A Look into Automation & its Different Types
There is no denying it. We are amidst a colossal digital revolution that is changing our society and economy. Automation is gaining ground in all industries. Over the decades, automation has become widespread with the advent of Artificial Intelligence (AI) and Machine Learning (ML). While it will disrupt industries, it is neither a magic pill, nor a portent of doomsday scenarios. Automation will create new jobs and push some to obsolescence. Automation doesn’t simply replace human labor, however. It augments human labor by offloading simple, repetitive tasks to computers.
Not only is there little to fear in the rise of automation. Automation brings a wealth of advantages: improved productivity, enhanced production rate, efficient use of resources, safety, a shorter work-week, and improved job satisfaction. However, the primary reason automation has been embraced so widely is its ability to ensure higher output and increased productivity, helping both employees and businesses.
What is Automation?
Automation enables processes to occur automatically — i.e., immediately and without human labor. In many cases, monitoring of processes can be automated, as well. Monitoring will often include summary statistics for key measurements, and can even be integrated with automated recommendation systems. Automation will transform a wide variety of vital job functions across industries such as robotics, cyber security, wireless applications and banking. Automation experts are already helping various industries navigate complicated problems in their workflow processes; the revolution is here.
Every industry stands to benefit from intelligent transformation, and with the seemingly endless array of automation applications, it is unlikely that the spread of automation will slow any time soon. To keep up, thoughtful implementation of automated systems is necessary. In the technology sector, the impact of automation is soaring and evolving at a rapid pace, covering both hardware and software segments. Similarly, in the healthcare industry, automation is making huge waves improving treatment, patient experience and provider well-being. Automation provides benefits across all industries. While the following list is by no means exhaustive, it provides a sense the benefits.
- Improved quality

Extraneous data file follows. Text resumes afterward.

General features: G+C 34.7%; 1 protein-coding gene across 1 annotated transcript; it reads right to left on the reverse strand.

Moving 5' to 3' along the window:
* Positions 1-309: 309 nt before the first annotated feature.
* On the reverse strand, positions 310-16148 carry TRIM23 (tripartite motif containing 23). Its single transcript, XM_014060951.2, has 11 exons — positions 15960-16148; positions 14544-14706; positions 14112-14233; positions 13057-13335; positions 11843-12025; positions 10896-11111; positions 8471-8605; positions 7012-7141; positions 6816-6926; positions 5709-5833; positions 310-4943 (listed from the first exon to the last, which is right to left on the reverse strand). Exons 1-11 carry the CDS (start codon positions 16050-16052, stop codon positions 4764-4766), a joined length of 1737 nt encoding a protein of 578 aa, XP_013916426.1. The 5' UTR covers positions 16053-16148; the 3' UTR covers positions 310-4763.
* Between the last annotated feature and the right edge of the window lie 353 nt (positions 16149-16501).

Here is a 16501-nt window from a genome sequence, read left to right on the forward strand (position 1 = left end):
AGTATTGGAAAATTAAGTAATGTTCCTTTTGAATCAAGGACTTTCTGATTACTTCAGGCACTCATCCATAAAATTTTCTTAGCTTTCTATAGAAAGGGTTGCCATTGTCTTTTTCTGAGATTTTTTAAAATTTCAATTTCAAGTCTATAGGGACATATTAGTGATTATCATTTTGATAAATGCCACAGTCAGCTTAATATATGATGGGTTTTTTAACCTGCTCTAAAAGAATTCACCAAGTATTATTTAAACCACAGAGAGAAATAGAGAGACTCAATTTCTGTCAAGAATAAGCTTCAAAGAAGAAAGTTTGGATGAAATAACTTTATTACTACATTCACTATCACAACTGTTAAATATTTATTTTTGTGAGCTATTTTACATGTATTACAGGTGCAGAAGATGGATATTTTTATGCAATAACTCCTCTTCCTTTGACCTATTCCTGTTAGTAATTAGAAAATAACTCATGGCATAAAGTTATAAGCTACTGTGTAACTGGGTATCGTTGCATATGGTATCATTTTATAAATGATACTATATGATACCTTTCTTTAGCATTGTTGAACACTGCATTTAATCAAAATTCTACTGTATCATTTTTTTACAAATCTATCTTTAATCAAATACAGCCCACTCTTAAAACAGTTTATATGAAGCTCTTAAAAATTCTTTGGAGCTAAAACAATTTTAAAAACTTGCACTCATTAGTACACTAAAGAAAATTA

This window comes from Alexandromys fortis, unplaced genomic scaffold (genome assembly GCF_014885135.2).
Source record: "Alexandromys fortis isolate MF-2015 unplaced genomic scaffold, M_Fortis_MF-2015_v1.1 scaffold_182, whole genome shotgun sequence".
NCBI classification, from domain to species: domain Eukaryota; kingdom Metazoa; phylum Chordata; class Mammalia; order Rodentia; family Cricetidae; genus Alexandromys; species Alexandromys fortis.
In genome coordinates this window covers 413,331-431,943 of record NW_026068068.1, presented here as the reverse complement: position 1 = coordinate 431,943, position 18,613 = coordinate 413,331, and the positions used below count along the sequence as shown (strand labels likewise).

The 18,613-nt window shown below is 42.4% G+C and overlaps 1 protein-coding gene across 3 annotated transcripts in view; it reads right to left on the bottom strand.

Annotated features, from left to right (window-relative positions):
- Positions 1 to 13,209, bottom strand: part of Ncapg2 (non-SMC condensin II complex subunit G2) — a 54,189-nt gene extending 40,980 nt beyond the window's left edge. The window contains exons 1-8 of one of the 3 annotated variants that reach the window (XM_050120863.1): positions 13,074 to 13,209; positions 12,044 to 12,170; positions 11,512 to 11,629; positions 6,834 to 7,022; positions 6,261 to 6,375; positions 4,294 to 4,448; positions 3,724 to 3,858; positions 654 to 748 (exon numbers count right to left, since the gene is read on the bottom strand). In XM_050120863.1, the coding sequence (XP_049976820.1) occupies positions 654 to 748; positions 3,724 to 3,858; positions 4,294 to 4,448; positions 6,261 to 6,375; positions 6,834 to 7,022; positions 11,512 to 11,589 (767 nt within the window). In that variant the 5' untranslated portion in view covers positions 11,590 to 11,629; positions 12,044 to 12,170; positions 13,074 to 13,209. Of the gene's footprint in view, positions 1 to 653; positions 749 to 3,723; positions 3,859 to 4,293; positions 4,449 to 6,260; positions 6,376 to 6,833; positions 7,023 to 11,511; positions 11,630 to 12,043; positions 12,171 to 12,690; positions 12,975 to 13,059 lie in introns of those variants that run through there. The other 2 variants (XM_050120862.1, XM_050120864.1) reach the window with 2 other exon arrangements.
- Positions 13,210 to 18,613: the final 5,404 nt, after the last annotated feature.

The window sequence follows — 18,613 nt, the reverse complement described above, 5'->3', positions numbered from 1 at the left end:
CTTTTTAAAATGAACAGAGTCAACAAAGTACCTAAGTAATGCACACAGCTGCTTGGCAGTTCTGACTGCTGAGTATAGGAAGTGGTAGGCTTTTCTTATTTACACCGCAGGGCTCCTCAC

- Time savings
- Metric visibility
- Enhanced operational efficiency
- Better governance
- Reduced turnaround times
- Reduced costs of operations
Main Categories of Automation
Automation is widely applied. In fact, there are many automated processes that you are already quite familiar with. Think of modern thermostats that self-regulate a specified temperature, or cruise control. Identifying instances of automation isn’t quite as helpful as understanding their broad categorization: Fixed, Programmable and Flexible. Let’s explore the three central types of automation.
- Fixed Automation
Also known as Hard Automation, Fixed Automation involves the employment of specific-purpose equipment to automate a repetitive sequence of tasks, processing or assembly operations. Generally, the operational sequence is not complex, involves fundamental functionalities like rotational or plain linear motion, or an amalgamation of both. The advantages of fixed automation are improved rate of production, low cost of the unit, and the automation of the material handling process. If the automation repeats the same tasks with identical units, it is Fixed Automation. The most notable limitation, here, is that Hard Automation units must be replaced when new tasks need to be completed.
2. Programmable Automation
Programmable Automation allows for fresh programs to be designed and deployed to the system to implement new processes. Both traditional thermostats and traditional cruise control are examples of programmable automation — you set a speed or temperature and the mechanisms consistently produce the programmed outcome. Whereas with fixed automation, automation is designed with only one set of operation sequences, Programmable Automation allows for reprogramming for different tasks after a batch of one type is complete. The main advantage of the programmable automation is greater flexibility to deal with the variation of designs. While it is the best-fit for batch production of a variety of designs, it produces fewer units than both Fixed and Flexible Automation because of the changeover-time between functions.
This automation type is an extension of programmable automation that has the capacity to produce a spectrum of products with next-to-zero downtime and no complicated change-over manual procedure, which means greater production rate. Because there is no need for complex reprogramming, Flexible Automation can switch between tasks. Think to our thermostat and cruise control examples. Modern adaptive cruise control and self-learning thermostats are examples of Flexible Automation — users don’t need to reprogram the mechanisms to change their outcomes. In manufacturing, because there is no need for batch production, tasks can be completed on demand. Flexible Automation enables automatic and rapid changes to programmed sequences, such as production of design variations, with virtually no down-time. In short, Flexible Automation allows for a variety of procedure outcomes and high output.